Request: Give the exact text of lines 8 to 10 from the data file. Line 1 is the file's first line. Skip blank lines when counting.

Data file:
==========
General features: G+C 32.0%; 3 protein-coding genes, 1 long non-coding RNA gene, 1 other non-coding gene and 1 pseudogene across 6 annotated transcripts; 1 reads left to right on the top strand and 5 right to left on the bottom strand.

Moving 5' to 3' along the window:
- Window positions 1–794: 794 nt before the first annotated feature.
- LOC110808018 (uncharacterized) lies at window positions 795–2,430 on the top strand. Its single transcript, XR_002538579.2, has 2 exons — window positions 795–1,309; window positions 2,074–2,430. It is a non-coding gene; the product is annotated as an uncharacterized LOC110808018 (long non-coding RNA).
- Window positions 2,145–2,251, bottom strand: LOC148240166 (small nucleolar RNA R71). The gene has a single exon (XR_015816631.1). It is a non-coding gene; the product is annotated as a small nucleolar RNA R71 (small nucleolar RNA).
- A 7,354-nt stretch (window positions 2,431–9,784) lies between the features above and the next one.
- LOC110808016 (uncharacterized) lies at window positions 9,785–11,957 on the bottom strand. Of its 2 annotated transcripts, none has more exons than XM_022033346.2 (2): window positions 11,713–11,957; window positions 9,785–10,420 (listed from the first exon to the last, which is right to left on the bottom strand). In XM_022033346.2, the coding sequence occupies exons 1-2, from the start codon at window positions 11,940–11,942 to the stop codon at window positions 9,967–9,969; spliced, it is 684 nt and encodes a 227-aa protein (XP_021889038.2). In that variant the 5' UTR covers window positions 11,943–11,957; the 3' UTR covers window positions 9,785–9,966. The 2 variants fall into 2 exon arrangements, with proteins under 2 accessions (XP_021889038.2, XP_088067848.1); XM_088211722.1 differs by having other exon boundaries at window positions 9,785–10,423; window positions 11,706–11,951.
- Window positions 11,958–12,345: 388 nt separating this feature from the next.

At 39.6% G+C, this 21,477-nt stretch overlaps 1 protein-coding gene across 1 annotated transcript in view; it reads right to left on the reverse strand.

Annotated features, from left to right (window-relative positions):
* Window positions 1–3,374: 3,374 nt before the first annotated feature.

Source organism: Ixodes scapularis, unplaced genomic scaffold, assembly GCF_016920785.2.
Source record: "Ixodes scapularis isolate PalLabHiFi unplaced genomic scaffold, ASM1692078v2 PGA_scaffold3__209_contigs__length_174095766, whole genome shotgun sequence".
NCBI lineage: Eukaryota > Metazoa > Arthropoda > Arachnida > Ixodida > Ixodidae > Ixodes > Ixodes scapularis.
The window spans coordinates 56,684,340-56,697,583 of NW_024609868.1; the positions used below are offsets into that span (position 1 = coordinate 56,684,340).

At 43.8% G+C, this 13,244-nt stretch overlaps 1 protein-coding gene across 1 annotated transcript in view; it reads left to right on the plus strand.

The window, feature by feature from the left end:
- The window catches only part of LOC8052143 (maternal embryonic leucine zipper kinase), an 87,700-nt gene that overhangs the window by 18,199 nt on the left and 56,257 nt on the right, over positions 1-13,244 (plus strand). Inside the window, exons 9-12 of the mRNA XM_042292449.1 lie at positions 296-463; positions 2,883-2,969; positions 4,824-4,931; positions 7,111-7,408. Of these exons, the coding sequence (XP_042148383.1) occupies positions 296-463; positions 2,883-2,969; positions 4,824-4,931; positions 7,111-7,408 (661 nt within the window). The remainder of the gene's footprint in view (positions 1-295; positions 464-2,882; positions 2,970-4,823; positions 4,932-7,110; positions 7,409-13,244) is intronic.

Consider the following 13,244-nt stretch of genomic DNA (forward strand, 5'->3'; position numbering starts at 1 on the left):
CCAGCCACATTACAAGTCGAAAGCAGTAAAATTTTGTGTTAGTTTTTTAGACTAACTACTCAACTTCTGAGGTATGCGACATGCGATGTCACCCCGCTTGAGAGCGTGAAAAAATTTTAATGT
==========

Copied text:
- Window positions 11,958–12,345: 388 nt separating this feature from the next.

At 39.6% G+C, this 21,477-nt stretch overlaps 1 protein-coding gene across 1 annotated transcript in view; it reads right to left on the reverse strand.

Annotated features, from left to right (window-relative positions):